**#1 NEW YORK TIMES BESTSELLER ** The thrilling history of the Targaryens comes to life in this masterly work by the author of A Song of Ice and Fire, the inspiration for HBO’s Game of Thrones.
Centuries before the events of A Game of Thrones, House Targaryen—the only family of dragonlords to survive the Doom of Valyria—took up residence on Dragonstone. Fire & Blood begins their tale with the legendary Aegon the Conqueror, creator of the Iron Throne, and goes on to recount the generations of Targaryens who fought to hold that iconic seat, all the way up to the civil war that nearly tore their dynasty apart.
What really happened during the Dance of the Dragons? Why was it so deadly to visit Valyria after the Doom? What were Maegor the Cruel’s worst crimes? What was it like in Westeros when dragons ruled the skies? These are but a few of the questions answered in this essential chronicle, as related by a learned maester of the Citadel and featuring more than eighty all-new black-and-white illustrations by artist Doug Wheatley. Readers have glimpsed small parts of this narrative in such volumes as The World of Ice & Fire, but now, for the first time, the full tapestry of Targaryen history is revealed.
With all the scope and grandeur of Gibbon’s The History of the Decline and Fall of the Roman Empire, Fire & Blood is the the first volume of the definitive two-part history of the Targaryens, giving readers a whole new appreciation for the dynamic, often bloody, and always fascinating history of Westeros.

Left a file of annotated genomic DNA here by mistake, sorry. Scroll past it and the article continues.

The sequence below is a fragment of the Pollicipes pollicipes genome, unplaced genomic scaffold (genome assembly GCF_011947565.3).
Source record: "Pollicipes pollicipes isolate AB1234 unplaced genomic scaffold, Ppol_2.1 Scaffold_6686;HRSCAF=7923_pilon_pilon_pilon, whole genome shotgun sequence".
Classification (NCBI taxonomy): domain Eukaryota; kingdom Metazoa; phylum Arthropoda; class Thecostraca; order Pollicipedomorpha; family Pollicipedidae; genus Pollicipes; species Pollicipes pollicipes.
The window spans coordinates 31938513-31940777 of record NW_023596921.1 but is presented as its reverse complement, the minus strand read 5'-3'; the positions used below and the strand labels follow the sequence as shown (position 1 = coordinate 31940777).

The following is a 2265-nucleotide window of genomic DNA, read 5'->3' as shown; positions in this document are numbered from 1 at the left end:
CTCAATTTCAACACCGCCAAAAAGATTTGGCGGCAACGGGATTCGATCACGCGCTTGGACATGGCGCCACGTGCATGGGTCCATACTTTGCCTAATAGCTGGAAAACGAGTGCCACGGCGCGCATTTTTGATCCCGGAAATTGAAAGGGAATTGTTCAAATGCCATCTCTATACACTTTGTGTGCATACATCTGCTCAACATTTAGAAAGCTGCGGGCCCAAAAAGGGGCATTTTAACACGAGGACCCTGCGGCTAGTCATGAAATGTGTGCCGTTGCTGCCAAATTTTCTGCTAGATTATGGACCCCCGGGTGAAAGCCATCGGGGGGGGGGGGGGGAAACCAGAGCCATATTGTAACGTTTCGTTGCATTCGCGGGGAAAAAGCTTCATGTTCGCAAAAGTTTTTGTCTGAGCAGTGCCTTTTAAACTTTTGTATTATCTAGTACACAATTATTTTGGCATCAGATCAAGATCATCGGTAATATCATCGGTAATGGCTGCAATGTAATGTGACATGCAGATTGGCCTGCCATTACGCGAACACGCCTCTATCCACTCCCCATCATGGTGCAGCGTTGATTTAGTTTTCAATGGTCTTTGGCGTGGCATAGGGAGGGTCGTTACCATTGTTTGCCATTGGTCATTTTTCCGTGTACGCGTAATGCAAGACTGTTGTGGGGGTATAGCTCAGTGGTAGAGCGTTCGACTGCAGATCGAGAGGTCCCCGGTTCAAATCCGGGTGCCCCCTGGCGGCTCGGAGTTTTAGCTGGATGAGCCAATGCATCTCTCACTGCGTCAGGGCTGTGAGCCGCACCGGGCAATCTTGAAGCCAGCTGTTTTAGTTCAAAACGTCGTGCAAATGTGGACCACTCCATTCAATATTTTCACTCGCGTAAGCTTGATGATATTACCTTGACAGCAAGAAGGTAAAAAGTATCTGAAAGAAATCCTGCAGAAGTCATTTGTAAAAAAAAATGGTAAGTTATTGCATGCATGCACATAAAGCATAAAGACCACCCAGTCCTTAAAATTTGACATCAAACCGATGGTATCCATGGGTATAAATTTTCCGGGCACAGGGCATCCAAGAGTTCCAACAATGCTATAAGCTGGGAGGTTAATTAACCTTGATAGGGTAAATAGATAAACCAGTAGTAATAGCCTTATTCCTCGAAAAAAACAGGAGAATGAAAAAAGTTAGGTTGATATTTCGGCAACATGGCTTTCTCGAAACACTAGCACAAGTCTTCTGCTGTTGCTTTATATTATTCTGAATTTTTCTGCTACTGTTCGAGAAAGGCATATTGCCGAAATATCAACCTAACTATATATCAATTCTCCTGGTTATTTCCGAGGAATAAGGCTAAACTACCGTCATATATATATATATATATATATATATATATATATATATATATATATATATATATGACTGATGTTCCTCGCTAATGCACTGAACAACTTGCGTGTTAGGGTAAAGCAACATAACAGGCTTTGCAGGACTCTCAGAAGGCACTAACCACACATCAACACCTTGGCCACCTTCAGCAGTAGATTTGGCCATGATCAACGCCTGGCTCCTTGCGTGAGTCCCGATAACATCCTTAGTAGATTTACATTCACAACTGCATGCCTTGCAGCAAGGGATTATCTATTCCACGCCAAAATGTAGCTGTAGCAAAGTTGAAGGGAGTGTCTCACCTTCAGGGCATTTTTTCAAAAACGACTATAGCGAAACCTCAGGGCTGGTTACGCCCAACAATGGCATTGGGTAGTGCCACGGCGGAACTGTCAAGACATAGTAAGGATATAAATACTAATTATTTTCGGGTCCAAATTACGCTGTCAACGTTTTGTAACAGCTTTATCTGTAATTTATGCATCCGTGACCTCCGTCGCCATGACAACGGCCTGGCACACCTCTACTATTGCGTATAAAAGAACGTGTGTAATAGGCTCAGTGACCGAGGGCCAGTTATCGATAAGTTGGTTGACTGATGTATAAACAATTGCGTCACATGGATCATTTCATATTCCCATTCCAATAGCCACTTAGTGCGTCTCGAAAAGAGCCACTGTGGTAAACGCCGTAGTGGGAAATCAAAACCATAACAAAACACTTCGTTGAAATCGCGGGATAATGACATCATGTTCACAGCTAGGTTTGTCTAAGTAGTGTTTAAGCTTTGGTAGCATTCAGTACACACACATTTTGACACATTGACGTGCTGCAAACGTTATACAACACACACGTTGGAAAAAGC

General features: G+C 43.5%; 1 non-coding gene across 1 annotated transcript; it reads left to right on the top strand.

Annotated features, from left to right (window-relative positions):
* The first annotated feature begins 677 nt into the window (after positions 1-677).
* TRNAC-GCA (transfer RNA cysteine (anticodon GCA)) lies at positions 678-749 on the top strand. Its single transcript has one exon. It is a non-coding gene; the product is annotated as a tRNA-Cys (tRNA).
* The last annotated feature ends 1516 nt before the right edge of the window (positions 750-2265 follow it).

Praise for Fire & Blood
“I love it so much. Fire & Blood is Martin Unbound . . . and I couldn’t put it down. . . . There’s an addictive quality to the prose that’s outright gossipy. . . . The obvious comparison here is J.R.R. Tolkien’s The Silmarillion. . . . Writing centuries after the events he’s describing, the Gyldayn voice complicates this game of thrones with a clash of perspectives and a storm of debatable facts. . . . Heavy stuff, but Fire & Blood flies.”—Entertainment Weekly
“A masterpiece of popular historical fiction.”** —The Sunday Times**
“The saga is a rich and dark one, full of both the title’s promised elements. . . . It’s hard not to thrill to the descriptions of dragons engaging in airborne combat, or the dilemma of whether defeated rulers should ‘bend the knee,’ ‘take the black’ and join the Night’s Watch, or simply meet an inventive and horrible end.”—The Guardian